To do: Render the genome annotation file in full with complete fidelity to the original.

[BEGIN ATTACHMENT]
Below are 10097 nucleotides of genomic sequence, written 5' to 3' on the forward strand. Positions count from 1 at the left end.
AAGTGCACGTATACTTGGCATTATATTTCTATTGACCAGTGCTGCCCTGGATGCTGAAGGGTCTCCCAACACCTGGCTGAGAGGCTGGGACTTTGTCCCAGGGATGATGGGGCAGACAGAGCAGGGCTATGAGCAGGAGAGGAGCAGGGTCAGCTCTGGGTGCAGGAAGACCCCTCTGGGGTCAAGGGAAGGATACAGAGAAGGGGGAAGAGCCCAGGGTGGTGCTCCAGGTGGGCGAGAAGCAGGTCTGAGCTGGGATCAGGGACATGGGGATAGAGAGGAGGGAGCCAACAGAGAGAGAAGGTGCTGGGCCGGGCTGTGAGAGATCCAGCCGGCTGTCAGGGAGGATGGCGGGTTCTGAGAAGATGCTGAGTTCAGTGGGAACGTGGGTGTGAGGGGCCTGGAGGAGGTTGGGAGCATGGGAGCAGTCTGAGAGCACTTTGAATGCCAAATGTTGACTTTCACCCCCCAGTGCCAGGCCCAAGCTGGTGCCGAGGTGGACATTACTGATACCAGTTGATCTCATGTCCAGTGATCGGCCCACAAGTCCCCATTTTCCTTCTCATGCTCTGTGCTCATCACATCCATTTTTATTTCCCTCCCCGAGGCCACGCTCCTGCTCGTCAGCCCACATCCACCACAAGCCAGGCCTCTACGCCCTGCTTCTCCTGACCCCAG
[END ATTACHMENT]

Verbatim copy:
Below are 10097 nucleotides of genomic sequence, written 5' to 3' on the forward strand. Positions count from 1 at the left end.
AAGTGCACGTATACTTGGCATTATATTTCTATTGACCAGTGCTGCCCTGGATGCTGAAGGGTCTCCCAACACCTGGCTGAGAGGCTGGGACTTTGTCCCAGGGATGATGGGGCAGACAGAGCAGGGCTATGAGCAGGAGAGGAGCAGGGTCAGCTCTGGGTGCAGGAAGACCCCTCTGGGGTCAAGGGAAGGATACAGAGAAGGGGGAAGAGCCCAGGGTGGTGCTCCAGGTGGGCGAGAAGCAGGTCTGAGCTGGGATCAGGGACATGGGGATAGAGAGGAGGGAGCCAACAGAGAGAGAAGGTGCTGGGCCGGGCTGTGAGAGATCCAGCCGGCTGTCAGGGAGGATGGCGGGTTCTGAGAAGATGCTGAGTTCAGTGGGAACGTGGGTGTGAGGGGCCTGGAGGAGGTTGGGAGCATGGGAGCAGTCTGAGAGCACTTTGAATGCCAAATGTTGACTTTCACCCCCCAGTGCCAGGCCCAAGCTGGTGCCGAGGTGGACATTACTGATACCAGTTGATCTCATGTCCAGTGATCGGCCCACAAGTCCCCATTTTCCTTCTCATGCTCTGTGCTCATCACATCCATTTTTATTTCCCTCCCCGAGGCCACGCTCCTGCTCGTCAGCCCACATCCACCACAAGCCAGGCCTCTACGCCCTGCTTCTCCTGACCCCAG